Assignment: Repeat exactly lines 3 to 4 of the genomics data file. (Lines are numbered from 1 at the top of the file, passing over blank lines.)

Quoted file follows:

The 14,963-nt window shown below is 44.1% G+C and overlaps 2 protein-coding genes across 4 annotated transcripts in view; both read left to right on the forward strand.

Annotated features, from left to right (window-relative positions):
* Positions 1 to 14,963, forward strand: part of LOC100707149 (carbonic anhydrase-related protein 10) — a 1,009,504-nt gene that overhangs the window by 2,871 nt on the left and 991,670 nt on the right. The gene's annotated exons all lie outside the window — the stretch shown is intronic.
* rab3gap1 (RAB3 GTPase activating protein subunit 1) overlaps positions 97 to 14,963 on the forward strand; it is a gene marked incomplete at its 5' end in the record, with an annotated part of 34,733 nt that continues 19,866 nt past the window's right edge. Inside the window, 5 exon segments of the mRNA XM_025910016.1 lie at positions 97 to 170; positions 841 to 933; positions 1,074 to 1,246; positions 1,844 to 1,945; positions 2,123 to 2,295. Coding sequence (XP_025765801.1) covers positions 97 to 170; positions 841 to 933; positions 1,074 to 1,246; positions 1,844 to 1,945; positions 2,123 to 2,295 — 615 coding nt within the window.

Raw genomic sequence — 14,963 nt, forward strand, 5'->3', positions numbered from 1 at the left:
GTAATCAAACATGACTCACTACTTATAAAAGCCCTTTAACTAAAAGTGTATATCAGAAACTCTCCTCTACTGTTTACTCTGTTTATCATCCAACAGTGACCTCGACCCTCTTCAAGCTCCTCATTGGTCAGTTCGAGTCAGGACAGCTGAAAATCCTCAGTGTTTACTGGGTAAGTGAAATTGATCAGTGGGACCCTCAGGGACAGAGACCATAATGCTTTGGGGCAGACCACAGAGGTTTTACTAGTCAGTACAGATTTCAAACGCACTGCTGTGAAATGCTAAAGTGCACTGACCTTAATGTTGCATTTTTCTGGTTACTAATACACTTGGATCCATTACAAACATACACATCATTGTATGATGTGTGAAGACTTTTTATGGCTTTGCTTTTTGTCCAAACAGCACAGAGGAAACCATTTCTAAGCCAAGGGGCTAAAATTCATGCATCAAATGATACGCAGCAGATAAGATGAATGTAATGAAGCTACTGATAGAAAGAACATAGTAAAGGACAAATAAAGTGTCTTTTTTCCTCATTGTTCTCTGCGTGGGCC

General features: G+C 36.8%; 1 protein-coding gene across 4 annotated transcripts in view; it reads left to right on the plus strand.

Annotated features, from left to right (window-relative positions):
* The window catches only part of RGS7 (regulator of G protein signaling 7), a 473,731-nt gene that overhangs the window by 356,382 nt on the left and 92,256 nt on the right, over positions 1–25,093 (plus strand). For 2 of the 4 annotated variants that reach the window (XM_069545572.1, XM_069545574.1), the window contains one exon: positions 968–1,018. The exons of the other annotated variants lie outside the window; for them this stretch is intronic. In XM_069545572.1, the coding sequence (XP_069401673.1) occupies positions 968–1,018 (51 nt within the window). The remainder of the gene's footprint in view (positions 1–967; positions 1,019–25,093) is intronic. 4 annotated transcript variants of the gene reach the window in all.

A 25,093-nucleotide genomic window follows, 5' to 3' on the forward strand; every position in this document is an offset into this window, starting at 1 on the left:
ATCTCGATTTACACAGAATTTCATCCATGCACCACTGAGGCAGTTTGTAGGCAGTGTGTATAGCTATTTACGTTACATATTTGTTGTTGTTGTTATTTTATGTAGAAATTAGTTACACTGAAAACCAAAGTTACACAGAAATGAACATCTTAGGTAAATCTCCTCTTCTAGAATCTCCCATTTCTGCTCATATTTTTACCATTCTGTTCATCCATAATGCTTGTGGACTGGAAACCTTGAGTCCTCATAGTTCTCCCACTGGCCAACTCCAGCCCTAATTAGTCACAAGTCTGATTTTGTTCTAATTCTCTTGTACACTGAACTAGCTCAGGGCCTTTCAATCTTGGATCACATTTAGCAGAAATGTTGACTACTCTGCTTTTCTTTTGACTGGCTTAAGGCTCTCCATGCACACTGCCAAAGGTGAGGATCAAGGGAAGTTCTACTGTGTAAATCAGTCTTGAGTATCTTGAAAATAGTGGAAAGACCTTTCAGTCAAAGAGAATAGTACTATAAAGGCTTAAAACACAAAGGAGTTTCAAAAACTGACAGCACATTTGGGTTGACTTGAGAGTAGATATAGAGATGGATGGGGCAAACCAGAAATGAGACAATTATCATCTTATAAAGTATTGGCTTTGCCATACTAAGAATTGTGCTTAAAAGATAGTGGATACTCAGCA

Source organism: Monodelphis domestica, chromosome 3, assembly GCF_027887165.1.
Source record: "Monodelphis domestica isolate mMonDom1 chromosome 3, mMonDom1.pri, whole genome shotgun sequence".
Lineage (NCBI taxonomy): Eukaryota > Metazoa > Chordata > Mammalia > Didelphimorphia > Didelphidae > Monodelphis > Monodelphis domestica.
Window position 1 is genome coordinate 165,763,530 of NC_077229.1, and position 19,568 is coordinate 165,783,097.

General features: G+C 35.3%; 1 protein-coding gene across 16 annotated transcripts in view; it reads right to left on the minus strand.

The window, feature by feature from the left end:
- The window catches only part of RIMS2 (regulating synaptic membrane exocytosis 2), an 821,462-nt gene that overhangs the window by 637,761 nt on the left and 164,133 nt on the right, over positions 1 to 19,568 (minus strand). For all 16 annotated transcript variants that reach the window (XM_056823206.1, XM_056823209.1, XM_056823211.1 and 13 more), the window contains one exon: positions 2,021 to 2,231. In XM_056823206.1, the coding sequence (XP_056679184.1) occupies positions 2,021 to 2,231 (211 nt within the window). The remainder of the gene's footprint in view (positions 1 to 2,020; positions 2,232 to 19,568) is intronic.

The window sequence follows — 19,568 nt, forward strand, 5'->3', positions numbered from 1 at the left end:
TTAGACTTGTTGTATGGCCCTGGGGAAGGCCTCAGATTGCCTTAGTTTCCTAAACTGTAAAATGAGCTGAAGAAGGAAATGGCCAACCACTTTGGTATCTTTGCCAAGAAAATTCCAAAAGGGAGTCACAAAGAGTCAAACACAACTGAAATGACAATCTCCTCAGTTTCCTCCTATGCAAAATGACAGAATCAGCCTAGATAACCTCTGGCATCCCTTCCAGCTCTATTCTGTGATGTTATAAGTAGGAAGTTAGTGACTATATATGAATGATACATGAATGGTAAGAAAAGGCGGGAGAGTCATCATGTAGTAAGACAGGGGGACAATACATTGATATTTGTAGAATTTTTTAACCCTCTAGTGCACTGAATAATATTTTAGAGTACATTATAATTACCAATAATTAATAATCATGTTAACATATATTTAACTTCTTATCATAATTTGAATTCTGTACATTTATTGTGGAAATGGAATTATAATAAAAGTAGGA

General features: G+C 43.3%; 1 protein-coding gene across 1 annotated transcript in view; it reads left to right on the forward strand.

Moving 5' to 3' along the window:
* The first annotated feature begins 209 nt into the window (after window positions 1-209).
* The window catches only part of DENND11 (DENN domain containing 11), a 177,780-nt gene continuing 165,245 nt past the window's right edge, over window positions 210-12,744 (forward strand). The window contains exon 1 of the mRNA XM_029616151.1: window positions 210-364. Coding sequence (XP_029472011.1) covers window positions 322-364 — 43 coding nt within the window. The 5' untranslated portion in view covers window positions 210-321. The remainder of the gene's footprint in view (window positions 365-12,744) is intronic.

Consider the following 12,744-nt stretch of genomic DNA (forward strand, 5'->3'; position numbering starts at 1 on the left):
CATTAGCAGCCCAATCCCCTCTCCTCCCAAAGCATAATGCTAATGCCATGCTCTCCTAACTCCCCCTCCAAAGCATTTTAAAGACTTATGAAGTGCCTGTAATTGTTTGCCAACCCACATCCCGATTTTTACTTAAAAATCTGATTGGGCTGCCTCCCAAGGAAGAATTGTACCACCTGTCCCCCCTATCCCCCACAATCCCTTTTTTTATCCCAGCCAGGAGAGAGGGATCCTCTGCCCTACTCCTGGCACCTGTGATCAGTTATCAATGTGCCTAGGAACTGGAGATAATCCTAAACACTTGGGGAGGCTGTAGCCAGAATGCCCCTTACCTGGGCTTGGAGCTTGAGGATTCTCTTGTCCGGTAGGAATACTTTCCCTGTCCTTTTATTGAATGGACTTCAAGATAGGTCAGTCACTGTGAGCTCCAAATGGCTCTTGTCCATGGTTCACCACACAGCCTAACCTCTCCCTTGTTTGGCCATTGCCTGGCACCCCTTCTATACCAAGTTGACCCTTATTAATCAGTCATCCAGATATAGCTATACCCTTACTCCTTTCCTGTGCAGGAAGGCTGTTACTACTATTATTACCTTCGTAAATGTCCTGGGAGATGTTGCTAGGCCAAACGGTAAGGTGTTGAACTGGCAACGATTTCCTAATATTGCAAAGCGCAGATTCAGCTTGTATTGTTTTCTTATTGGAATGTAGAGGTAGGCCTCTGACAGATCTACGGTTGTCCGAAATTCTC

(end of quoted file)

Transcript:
* Positions 1 to 14,963, forward strand: part of LOC100707149 (carbonic anhydrase-related protein 10) — a 1,009,504-nt gene that overhangs the window by 2,871 nt on the left and 991,670 nt on the right. The gene's annotated exons all lie outside the window — the stretch shown is intronic.
* rab3gap1 (RAB3 GTPase activating protein subunit 1) overlaps positions 97 to 14,963 on the forward strand; it is a gene marked incomplete at its 5' end in the record, with an annotated part of 34,733 nt that continues 19,866 nt past the window's right edge. Inside the window, 5 exon segments of the mRNA XM_025910016.1 lie at positions 97 to 170; positions 841 to 933; positions 1,074 to 1,246; positions 1,844 to 1,945; positions 2,123 to 2,295. Coding sequence (XP_025765801.1) covers positions 97 to 170; positions 841 to 933; positions 1,074 to 1,246; positions 1,844 to 1,945; positions 2,123 to 2,295 — 615 coding nt within the window.